Wednesday, November 25, 2009

Thanksgiving Generosity


The students at the middle school have been gathering non-perishable foods for a couple weeks. At the start of the food drive, a speaker came from an area food bank to talk about why they need the food and the many people that come to the food bank. The school backed up the speaker with a challenge to each class (5th through 8th) to bring in 500 cans or other non-perishable items. The prize--middle school remember--for each class would be a Marquette Basketball and participation in a school wide basketball tournament!

I was present for the final can count this morning. There was a flurry of counting and recounting in the 6th grade classroom as students came in with their final additions to the cause. A cheer would come from the boys every time another classmate came in with a bag or box to add, and then they would start counting all over again. The final total for this one class?...650 items!

The teacher sent his students down to the morning assembly, but he was stopped by a 7th grade emissary in the hall. They hadn't raised enough cans to join in the school-wide basketball game, and would the 6th graders share some of their surplus? The teacher said he would have to ask the students who had gathered the goods for those in need. The assembly upped the pressure on the 6th grade boys...the 8th grade and 5th grade students had given their surplus goods to the 7th grade class, but they were still short by almost 70 items! The boys met quickly but denied the request. Their reasoning?...They were raising cans to help the food bank and not just play no ball playing for the 7th grade boys. Unless the principal had mercy later on.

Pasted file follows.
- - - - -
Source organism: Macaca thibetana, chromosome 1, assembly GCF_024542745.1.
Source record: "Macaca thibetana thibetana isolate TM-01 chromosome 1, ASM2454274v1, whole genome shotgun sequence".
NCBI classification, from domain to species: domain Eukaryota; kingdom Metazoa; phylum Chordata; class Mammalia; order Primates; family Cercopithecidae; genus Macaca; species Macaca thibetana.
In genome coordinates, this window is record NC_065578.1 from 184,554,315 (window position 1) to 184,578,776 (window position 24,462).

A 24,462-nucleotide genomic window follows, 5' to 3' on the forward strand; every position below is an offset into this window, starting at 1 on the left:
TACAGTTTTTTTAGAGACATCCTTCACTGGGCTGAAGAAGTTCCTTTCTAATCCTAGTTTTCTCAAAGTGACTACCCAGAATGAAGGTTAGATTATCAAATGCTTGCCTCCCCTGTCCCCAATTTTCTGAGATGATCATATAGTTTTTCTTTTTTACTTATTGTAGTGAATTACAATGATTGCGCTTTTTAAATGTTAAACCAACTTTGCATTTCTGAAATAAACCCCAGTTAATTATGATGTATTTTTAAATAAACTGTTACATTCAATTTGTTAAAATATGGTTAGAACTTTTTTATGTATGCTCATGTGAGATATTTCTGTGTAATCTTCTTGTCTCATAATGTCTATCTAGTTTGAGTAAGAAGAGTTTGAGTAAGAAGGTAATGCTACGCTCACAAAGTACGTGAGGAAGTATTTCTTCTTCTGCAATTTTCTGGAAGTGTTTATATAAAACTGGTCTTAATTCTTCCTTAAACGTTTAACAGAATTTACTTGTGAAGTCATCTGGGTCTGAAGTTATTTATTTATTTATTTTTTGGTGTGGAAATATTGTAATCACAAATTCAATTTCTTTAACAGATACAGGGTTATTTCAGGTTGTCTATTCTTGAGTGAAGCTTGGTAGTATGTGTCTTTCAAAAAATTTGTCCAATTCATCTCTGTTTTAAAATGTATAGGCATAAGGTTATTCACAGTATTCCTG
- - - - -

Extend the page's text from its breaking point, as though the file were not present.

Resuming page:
The generosity of the school was overwhelming. This school of about 80 or 90 boys gathered over 2,000 items for the area food bank! The students of this school are not privileged, they are part of the Latino neighborhood on the South Side. This generosity came not from their excess, but from their own need in some cases. The boxes of ramen noodles and slightly dented cans that were donated so willingly will be welcomed by another family in need in the same neighborhood.


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